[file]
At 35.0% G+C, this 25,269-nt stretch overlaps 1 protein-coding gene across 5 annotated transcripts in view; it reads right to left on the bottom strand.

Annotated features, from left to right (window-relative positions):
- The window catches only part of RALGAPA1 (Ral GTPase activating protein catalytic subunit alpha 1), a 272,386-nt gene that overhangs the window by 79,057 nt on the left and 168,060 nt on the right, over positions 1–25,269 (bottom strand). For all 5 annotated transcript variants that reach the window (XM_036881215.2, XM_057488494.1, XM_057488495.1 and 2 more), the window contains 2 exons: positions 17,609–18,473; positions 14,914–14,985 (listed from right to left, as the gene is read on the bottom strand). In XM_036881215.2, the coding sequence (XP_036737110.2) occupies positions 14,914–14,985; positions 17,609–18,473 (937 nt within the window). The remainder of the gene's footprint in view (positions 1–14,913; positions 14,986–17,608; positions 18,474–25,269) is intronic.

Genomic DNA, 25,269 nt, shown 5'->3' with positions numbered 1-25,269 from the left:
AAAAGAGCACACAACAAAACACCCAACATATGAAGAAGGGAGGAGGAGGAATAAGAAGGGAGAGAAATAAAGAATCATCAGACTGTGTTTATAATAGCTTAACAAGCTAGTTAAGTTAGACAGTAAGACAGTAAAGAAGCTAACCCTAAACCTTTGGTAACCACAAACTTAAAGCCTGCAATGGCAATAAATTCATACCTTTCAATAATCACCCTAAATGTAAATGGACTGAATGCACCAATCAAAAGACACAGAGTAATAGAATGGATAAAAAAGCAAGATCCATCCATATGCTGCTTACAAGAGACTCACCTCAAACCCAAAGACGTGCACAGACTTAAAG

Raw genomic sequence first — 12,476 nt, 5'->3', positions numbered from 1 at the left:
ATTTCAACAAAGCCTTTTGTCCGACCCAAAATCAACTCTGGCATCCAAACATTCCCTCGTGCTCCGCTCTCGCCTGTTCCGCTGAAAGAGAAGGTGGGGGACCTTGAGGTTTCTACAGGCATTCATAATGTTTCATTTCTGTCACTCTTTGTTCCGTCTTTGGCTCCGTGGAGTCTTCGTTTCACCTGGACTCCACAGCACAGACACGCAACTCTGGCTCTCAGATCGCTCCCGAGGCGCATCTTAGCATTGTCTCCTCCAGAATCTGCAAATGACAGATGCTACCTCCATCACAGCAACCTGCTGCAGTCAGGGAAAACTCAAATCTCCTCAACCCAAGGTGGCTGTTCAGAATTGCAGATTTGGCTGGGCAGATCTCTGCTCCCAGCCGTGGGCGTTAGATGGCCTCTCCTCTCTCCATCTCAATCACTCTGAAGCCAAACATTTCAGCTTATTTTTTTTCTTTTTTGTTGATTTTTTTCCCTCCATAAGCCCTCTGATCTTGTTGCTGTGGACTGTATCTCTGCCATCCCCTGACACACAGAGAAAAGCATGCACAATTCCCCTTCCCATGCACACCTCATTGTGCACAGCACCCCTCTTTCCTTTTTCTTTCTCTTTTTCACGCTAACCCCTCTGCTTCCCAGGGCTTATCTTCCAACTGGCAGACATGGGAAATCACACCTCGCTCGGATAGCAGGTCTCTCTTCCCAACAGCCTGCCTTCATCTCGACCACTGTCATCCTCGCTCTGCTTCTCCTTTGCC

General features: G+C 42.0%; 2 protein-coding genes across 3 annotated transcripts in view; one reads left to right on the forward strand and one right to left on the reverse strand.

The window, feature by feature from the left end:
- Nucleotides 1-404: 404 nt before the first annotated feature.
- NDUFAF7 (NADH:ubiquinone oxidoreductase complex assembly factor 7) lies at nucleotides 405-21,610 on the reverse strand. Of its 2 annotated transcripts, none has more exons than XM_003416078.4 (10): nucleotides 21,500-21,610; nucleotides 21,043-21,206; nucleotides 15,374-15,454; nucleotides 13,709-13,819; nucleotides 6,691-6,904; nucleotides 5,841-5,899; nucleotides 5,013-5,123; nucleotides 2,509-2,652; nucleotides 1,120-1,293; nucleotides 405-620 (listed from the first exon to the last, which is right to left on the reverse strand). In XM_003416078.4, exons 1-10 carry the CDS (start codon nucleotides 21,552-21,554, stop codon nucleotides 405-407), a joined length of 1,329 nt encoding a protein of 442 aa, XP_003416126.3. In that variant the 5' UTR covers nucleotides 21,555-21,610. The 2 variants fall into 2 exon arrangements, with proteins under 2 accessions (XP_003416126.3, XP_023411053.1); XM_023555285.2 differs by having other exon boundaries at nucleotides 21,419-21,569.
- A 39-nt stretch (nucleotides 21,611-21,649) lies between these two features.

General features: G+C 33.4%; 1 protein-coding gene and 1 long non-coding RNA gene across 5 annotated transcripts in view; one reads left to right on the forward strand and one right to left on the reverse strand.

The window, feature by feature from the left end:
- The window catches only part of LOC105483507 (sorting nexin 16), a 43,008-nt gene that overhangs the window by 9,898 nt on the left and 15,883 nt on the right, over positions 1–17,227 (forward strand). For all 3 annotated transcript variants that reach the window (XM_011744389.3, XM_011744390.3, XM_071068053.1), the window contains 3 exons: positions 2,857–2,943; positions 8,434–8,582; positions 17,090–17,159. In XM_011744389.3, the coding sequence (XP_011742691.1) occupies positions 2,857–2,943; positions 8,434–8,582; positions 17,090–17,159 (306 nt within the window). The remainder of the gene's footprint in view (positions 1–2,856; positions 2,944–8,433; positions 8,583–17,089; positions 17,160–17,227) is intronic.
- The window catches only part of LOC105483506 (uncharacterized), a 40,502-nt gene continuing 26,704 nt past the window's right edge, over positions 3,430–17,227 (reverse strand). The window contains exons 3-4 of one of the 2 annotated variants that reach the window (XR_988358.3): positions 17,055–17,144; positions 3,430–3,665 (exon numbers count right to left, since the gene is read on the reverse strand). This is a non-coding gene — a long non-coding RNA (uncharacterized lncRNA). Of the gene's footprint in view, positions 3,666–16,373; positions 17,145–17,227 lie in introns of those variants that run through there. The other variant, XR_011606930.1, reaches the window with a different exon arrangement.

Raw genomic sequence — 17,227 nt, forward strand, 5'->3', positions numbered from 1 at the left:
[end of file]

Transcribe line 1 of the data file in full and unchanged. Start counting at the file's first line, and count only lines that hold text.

At 35.0% G+C, this 25,269-nt stretch overlaps 1 protein-coding gene across 5 annotated transcripts in view; it reads right to left on the bottom strand.